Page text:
A better idea, the administration thinks, is to just ask countries around the world that have Russian weapons to help.  It wasn’t just these three South American countries that he asked.  Blinken also asked South Africa, Finland, Cambodia, Rwanda, Mexico, the Democratic Republic of Congo and Cyprus.  Would they send their Russian weapons to Ukraine and take American weapons in return?

Cyprus Said No 

According to The New York Times, most of those countries said yes.  Cyprus, though, said no.  The Cyprus situation is what I was referring to at the start of this article. 

Greece and Turkey are both members of NATO.  Cyprus is not. 

Greece and Cyprus are members of the European Union.  Turkey is not. 

In 1974, Turkey invaded Cyprus and has occupied the northern third of the island ever since.  There are 33,000 Turkish occupation troops there right now.  In 1974, Henry Kissinger, who was then both secretary of state and national security adviser, believed that the only way to stop the fighting was to impose an arms embargo on all three countries. 

Turkish flag on hillside in northern Cyprus, 2009. (Dickelbers, CC BY-SA 3.0, Wikimedia Commons)

Greece quit NATO in protest.  The arms embargo didn’t last long.  It was lifted on Greece and Turkey in 1979 and Greece rejoined NATO.  But for reasons that have never been terribly clear, the arms embargo was maintained on Cyprus — until last month.  [A commonly cited explanation for the embargo was to support U.N.-facilitated reunification efforts for Cyprus.]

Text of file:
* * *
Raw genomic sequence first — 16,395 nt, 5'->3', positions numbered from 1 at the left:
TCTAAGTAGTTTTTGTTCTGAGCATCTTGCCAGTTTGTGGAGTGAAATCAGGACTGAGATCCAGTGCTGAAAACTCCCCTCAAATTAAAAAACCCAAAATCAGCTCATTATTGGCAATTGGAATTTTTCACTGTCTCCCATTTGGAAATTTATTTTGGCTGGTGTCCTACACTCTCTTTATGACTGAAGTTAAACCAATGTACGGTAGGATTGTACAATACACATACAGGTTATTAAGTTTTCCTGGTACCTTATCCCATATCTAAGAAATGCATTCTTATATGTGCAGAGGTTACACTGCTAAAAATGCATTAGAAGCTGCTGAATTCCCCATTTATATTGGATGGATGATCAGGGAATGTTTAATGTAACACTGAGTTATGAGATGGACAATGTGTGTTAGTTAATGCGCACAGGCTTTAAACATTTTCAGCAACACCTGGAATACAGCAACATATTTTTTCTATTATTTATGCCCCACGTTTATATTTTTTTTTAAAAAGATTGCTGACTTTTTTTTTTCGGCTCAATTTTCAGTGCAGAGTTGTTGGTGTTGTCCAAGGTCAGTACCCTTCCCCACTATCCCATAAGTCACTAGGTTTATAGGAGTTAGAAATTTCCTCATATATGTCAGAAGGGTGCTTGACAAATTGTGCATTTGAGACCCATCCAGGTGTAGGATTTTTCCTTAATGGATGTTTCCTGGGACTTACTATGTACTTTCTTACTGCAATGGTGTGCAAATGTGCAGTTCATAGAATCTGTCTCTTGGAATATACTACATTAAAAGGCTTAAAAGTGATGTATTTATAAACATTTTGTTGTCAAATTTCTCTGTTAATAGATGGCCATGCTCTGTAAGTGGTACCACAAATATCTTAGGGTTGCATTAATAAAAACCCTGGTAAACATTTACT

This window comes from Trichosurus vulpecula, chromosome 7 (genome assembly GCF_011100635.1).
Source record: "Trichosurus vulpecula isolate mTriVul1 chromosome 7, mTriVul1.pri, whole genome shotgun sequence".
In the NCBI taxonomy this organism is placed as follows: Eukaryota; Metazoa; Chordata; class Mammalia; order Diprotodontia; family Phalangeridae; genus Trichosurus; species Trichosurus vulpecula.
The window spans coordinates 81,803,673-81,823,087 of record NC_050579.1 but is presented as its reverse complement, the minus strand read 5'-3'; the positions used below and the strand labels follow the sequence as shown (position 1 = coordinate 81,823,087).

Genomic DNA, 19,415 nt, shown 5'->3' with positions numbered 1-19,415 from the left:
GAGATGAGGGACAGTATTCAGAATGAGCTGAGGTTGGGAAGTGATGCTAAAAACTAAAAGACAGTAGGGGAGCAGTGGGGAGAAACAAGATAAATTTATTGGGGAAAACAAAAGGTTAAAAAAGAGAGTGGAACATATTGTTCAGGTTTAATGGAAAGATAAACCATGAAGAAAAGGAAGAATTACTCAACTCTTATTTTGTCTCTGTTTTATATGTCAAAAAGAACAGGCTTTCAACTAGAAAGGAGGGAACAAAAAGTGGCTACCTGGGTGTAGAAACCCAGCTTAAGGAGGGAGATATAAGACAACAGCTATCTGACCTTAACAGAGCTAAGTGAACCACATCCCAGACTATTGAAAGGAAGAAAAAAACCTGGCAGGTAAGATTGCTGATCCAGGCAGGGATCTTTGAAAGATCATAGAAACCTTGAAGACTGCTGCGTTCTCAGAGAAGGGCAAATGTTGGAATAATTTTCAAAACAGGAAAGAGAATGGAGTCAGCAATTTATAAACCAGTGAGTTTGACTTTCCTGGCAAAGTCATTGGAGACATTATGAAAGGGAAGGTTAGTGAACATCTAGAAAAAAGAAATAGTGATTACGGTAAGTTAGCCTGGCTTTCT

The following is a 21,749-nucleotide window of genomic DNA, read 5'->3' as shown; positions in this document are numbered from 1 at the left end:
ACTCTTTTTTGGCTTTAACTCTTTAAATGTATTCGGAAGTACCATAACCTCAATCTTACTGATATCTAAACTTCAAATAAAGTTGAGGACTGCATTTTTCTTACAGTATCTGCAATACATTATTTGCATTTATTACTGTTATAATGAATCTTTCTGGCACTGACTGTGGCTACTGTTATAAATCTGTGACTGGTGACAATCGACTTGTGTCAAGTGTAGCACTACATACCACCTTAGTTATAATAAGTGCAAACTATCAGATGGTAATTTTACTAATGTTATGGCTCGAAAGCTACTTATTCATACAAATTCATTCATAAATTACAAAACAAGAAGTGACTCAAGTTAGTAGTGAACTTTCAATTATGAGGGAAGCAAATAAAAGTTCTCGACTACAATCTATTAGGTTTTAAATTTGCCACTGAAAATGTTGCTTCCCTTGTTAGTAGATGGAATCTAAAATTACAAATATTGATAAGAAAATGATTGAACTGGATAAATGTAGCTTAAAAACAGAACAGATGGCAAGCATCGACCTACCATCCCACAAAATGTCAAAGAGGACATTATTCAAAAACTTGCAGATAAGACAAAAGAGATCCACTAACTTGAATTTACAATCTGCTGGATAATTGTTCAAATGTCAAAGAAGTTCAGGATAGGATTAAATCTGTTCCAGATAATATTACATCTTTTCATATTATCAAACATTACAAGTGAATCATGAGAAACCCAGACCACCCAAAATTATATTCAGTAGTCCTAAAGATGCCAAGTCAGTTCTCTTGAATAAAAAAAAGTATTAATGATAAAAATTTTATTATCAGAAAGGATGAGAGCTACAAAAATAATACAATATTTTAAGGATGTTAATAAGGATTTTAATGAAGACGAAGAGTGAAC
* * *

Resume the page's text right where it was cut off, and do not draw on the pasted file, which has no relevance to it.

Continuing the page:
In the intervening 48 years, Cyprus developed its economy, joined the European Union and bought French and Russian weapons.  Now Tony Blinken wants them to send those Russian weapons to the Ukrainians.

The Cypriot parliament asked rhetorically last week where the United States has been for the past 48 years, while some 1,510 Cypriots are still missing and presumed dead from the Turkish invasion.

Even five American citizens are still missing from the conflict.  They told Tony Blinken that they have more pressing problems than what the nationality of Ukraine’s weapons happens to be.  They’re worried about 33,000 Turkish combat troops and daily Turkish statements that another invasion may be in the cards in the run-up to Turkish elections next year.

This is what I mean when I say that the members of the American foreign policy establishment always think they’re the smartest people in the room.  Invade Afghanistan?  Sure.  Invade Iraq?  Why not?  Carry out a proxy war on Russia?  It’s to protect freedom, right?

But in the meantime, Washington bullies its allies in South America, it pushes the Africans into the arms of the Chinese and it maintains a 48-year long arms embargo on a member of the European Union — until it needs something, that is.  They’ll likely never learn.

John Kiriakou is a former CIA counterterrorism officer and a former senior investigator with the Senate Foreign Relations Committee. John became the sixth whistleblower indicted by the Obama administration under the Espionage Act—a law designed to punish spies. He served 23 months in prison as a result of his attempts to oppose the Bush administration’s torture program.

The views expressed are solely those of the author and may or may not reflect those of Consortium News.